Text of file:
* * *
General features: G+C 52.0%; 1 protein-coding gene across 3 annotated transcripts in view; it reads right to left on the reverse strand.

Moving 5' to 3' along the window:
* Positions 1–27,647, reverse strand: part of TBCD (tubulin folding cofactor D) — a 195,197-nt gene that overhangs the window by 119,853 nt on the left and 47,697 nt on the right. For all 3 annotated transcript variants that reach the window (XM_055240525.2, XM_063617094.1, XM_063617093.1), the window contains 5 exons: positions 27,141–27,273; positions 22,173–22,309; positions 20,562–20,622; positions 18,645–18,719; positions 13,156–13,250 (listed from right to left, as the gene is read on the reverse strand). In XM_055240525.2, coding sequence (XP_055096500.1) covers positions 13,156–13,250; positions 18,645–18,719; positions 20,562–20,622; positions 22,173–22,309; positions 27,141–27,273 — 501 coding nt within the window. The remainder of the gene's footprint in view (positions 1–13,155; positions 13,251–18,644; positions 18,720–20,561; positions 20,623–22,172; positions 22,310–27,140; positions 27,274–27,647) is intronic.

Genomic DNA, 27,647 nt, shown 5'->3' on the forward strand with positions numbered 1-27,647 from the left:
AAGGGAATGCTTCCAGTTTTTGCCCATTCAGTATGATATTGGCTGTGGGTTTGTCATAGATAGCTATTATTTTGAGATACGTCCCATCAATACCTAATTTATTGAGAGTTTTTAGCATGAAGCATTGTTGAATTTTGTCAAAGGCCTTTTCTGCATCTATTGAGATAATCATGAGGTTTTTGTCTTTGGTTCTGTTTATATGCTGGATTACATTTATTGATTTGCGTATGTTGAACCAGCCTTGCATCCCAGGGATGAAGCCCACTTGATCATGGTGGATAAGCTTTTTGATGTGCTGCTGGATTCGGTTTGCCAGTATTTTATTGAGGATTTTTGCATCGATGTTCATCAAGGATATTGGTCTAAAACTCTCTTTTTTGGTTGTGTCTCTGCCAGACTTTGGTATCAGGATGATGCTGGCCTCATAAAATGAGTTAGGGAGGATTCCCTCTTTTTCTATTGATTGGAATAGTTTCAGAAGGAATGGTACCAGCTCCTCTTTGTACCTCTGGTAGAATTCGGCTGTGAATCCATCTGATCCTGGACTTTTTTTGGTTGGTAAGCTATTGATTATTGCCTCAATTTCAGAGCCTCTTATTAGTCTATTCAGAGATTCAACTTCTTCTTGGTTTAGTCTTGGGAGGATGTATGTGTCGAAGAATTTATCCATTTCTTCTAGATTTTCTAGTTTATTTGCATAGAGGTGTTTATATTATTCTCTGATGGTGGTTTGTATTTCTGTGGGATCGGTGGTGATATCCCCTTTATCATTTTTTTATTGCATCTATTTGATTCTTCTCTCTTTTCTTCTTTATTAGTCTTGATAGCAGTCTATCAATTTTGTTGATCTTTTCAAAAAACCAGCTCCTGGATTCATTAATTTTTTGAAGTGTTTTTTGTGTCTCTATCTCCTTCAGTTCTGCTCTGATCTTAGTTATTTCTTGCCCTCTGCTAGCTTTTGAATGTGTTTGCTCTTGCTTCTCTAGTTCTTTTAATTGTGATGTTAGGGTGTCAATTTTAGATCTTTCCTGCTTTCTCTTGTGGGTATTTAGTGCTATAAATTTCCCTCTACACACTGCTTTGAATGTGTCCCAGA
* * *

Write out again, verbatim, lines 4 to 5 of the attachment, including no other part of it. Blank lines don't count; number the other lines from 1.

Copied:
Genomic DNA, 27,647 nt, shown 5'->3' on the forward strand with positions numbered 1-27,647 from the left:
AAGGGAATGCTTCCAGTTTTTGCCCATTCAGTATGATATTGGCTGTGGGTTTGTCATAGATAGCTATTATTTTGAGATACGTCCCATCAATACCTAATTTATTGAGAGTTTTTAGCATGAAGCATTGTTGAATTTTGTCAAAGGCCTTTTCTGCATCTATTGAGATAATCATGAGGTTTTTGTCTTTGGTTCTGTTTATATGCTGGATTACATTTATTGATTTGCGTATGTTGAACCAGCCTTGCATCCCAGGGATGAAGCCCACTTGATCATGGTGGATAAGCTTTTTGATGTGCTGCTGGATTCGGTTTGCCAGTATTTTATTGAGGATTTTTGCATCGATGTTCATCAAGGATATTGGTCTAAAACTCTCTTTTTTGGTTGTGTCTCTGCCAGACTTTGGTATCAGGATGATGCTGGCCTCATAAAATGAGTTAGGGAGGATTCCCTCTTTTTCTATTGATTGGAATAGTTTCAGAAGGAATGGTACCAGCTCCTCTTTGTACCTCTGGTAGAATTCGGCTGTGAATCCATCTGATCCTGGACTTTTTTTGGTTGGTAAGCTATTGATTATTGCCTCAATTTCAGAGCCTCTTATTAGTCTATTCAGAGATTCAACTTCTTCTTGGTTTAGTCTTGGGAGGATGTATGTGTCGAAGAATTTATCCATTTCTTCTAGATTTTCTAGTTTATTTGCATAGAGGTGTTTATATTATTCTCTGATGGTGGTTTGTATTTCTGTGGGATCGGTGGTGATATCCCCTTTATCATTTTTTTATTGCATCTATTTGATTCTTCTCTCTTTTCTTCTTTATTAGTCTTGATAGCAGTCTATCAATTTTGTTGATCTTTTCAAAAAACCAGCTCCTGGATTCATTAATTTTTTGAAGTGTTTTTTGTGTCTCTATCTCCTTCAGTTCTGCTCTGATCTTAGTTATTTCTTGCCCTCTGCTAGCTTTTGAATGTGTTTGCTCTTGCTTCTCTAGTTCTTTTAATTGTGATGTTAGGGTGTCAATTTTAGATCTTTCCTGCTTTCTCTTGTGGGTATTTAGTGCTATAAATTTCCCTCTACACACTGCTTTGAATGTGTCCCAGA